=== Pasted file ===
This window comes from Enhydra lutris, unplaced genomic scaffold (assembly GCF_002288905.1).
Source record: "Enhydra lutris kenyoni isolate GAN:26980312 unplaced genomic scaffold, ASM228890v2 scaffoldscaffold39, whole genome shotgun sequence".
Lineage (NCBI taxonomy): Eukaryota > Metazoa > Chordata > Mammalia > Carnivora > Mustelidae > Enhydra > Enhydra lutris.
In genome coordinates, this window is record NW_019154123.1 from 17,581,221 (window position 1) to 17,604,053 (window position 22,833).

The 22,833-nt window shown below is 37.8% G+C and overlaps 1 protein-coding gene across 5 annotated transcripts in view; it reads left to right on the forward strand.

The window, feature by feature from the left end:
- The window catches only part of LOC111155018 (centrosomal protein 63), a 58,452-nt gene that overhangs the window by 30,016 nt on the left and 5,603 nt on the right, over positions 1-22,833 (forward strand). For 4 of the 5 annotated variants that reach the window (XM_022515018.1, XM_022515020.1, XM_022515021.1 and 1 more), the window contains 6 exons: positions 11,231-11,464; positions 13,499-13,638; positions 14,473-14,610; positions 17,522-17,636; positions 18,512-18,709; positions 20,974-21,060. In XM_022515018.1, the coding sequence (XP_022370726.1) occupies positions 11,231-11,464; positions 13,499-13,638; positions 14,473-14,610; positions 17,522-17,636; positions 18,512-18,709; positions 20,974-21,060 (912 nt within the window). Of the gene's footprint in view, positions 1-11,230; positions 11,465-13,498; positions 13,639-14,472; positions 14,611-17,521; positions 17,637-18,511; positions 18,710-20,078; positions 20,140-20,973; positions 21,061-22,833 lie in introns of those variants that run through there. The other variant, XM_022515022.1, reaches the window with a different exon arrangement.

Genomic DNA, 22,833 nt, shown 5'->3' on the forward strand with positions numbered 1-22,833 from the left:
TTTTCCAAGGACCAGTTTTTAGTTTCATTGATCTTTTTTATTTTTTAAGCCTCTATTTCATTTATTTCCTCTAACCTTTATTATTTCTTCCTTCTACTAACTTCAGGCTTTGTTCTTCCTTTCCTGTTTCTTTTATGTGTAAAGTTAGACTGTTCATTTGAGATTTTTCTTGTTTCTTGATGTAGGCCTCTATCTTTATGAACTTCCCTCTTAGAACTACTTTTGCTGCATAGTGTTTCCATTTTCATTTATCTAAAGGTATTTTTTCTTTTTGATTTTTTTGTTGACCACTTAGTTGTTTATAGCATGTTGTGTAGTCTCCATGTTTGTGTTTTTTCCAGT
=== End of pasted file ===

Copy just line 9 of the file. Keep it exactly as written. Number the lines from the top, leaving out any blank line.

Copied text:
TTTTCCAAGGACCAGTTTTTAGTTTCATTGATCTTTTTTATTTTTTAAGCCTCTATTTCATTTATTTCCTCTAACCTTTATTATTTCTTCCTTCTACTAACTTCAGGCTTTGTTCTTCCTTTCCTGTTTCTTTTATGTGTAAAGTTAGACTGTTCATTTGAGATTTTTCTTGTTTCTTGATGTAGGCCTCTATCTTTATGAACTTCCCTCTTAGAACTACTTTTGCTGCATAGTGTTTCCATTTTCATTTATCTAAAGGTATTTTTTCTTTTTGATTTTTTTGTTGACCACTTAGTTGTTTATAGCATGTTGTGTAGTCTCCATGTTTGTGTTTTTTCCAGT